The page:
Few science fiction writers have their vision of the future tested upon publication. But that’s what happened to Ilze Hugo
, whose novel about a mysterious epidemic, The Down Days
(Skybound Books, 2020), debuted in the middle of the Covid-19 pandemic.
“For it to be published right in the middle of all this is the most surreal experience,” Hugo says.
Many of the book’s details are spot on: masks, online funerals, elbow bumps in lieu of handshakes. But the South African writer is frustrated that she missed a few nuances like “the way that your glasses fog up when you're wearing a mask … or the fact that you get acne.”
“Something that you can't really understand until you’ve experienced it is how at the beginning of [the Covid-19 pandemic], everyone was taking it fairly seriously, and they were quarantining and self-isolating. Now if you go to the shop, you have people acting as if we're not in a pandemic at all. It's as if people can only emotionally stress about it or think about it for a certain period of time and then they go back to their lives.”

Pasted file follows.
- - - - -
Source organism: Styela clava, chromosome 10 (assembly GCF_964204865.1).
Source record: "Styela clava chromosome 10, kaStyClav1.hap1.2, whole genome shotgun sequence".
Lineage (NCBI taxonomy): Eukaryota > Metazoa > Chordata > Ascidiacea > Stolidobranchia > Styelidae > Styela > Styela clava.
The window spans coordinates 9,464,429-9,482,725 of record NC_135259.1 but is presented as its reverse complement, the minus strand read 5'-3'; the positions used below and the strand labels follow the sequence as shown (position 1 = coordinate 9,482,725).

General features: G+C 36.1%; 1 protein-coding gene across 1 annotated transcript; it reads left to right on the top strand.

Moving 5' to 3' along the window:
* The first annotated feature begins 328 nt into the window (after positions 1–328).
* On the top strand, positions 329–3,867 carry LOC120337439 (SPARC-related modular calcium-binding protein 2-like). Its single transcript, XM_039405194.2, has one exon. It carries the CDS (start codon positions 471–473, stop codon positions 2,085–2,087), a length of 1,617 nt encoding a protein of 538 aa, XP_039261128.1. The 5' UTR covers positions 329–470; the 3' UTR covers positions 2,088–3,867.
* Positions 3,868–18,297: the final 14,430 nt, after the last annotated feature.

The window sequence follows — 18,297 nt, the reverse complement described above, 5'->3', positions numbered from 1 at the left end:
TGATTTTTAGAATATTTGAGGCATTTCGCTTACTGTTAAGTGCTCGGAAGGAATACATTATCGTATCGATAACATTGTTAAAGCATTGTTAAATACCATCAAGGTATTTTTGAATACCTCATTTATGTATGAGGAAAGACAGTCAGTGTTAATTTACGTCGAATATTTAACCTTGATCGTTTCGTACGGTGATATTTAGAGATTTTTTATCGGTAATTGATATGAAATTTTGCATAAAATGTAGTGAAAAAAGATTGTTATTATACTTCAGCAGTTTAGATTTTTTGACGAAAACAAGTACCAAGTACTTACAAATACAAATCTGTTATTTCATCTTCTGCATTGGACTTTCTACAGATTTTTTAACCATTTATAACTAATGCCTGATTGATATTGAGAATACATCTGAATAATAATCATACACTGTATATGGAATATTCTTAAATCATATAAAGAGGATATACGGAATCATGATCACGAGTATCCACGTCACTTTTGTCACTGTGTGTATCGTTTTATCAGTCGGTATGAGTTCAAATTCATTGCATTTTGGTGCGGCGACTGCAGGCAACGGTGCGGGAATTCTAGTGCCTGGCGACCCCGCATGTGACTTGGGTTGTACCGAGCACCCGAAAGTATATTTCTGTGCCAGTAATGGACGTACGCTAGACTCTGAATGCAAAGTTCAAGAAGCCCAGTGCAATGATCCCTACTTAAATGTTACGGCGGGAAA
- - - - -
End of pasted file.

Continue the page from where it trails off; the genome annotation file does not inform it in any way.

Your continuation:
While contagious, the illness in The Down Days
is unusual: people laugh themselves to death. As surreal as this sounds, Hugo was inspired by a real event—the Tanganyika laughter epidemic
, which in 1962 reportedly affected nearly 1,000 individuals.
Although the story doesn’t explicitly mention the devastating—and ongoing—impact of apartheid, Hugo says it’s woven into the fabric of the story. “I think every single South African novel ever written is about apartheid in some way even though it doesn't necessarily mention it because it's such a fresh issue for us that we are all constantly aware of it. Just the way that the characters interact with each other and through small comments, it's always on the surface.”
Rob Wolf is the host of New Books in Science Fiction and the author of The Alternate Universe and The Escape.